Curriculum: English National
Address: Yassi Street Bld 15, Mirzo-Ulugbek District, Tashkent
Tel: +998 71 262 6020
Tashkent Ulugbek International School
The Tashkent Ulugbek International School was founded in accordance with Decree Number 328, which was issued on 25 August 1995 by the Cabinet of the Ministers of the Republic of Uzbekistan. Over the past few years the school has had many achievements, including; Membership of the European Council of International Schools and the Council of International Schools; An educational state license from the Republic of Uzbekistan's Cabinet of Ministers, permitting the school to operate in Tashkent.
Curriculum: UK National Curriculum
Address: 100100, Uzbekistan, Tashkent, A. Abdullaev Street 3-A
Tel: +998 71 253 08 92
Full name: The Republic of Uzbekistan
Population: cc. 24.8 million
Capital City: Tashkent
Other Important Cities: Samarkand, Namangan, Bukhara
Currency: 1 Uzbeki som = 100 tiyins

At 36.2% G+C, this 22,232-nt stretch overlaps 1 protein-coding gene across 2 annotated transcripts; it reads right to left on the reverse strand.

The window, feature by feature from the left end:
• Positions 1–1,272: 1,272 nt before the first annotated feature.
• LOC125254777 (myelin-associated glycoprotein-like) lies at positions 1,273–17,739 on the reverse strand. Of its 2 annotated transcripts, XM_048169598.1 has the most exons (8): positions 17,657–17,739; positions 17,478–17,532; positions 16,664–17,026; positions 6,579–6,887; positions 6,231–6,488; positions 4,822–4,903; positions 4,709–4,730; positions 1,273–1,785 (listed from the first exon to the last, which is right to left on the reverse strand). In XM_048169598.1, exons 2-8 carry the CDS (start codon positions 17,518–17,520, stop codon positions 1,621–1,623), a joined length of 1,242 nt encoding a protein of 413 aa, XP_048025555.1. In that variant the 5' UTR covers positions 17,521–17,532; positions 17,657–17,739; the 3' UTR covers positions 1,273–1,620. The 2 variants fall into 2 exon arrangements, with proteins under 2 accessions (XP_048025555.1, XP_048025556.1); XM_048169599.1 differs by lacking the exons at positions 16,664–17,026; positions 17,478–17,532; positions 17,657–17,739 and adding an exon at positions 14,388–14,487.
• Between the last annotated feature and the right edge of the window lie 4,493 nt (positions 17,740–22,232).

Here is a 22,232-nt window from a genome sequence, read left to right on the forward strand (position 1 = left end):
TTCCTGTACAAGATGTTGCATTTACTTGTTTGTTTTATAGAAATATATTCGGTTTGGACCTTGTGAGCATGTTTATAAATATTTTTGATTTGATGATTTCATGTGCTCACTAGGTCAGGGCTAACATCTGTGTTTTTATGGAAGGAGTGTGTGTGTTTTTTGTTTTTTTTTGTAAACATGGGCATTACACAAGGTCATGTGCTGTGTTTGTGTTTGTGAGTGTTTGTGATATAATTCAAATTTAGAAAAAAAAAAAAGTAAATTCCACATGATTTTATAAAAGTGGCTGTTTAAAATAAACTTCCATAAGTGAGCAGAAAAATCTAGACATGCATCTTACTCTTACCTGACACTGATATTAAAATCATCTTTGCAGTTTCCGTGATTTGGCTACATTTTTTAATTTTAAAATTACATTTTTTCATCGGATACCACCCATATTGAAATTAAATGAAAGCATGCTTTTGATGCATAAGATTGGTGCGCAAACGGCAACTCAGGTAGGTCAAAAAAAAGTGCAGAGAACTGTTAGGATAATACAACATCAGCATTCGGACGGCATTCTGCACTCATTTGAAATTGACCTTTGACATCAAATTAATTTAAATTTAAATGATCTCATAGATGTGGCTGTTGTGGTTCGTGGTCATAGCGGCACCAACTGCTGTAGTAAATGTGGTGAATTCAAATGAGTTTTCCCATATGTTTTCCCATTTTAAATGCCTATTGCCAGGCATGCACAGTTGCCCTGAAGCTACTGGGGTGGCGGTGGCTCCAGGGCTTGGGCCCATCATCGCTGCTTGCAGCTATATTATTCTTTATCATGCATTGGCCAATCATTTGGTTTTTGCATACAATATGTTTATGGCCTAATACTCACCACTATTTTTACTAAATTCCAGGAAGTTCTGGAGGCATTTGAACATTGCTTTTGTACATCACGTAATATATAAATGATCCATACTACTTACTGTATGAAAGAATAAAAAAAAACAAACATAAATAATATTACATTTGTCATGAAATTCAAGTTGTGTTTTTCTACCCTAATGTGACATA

Language(s): Uzbek, Persian, Tajik
Calling Code: +998
Internet TLD: .uz
Electricity: 220V, 50Hz
Emergency Numbers: Fire – 01, Police – 02, Ambulance – 03
Uzbekistan’s 174,330 square miles begin in the Karakum (Black Sand) and Kyzlkum (Red Sand) deserts of Karakalpakistan, and the country is squeezed between Tajikistan, Kyrgyzstan, Kazakhstan, Turkmenistan and Afghanistan. Tashkent, the country’s capital city, is one of the largest cities in Central Asia with 2.1 million residing there.
Uzbek is the official language of the country, and while laws making it the only official language of communication were relaxed in the late 20th century, non-Uzbek speakers have voiced their concerns and difficulties in finding jobs and entering the educational systems. Perhaps picking up a fast track course titled ‘How to speak Uzbek’ will come in handy for any expat here.
Nonetheless, language barriers do not stop people having a great time in Uzbekistan – as Uzbeks celebrate whenever and wherever possible, and parties normally consist of a large meal ending with palov. The food is accompanied by copious amounts of vodka, cognac, wine and beer. An event definitely worth getting involved with while living in the country.
Uzbeks are Sunni Muslims, and the country was considered a center of Islam in the region for centuries prior to the control by the Soviet Union.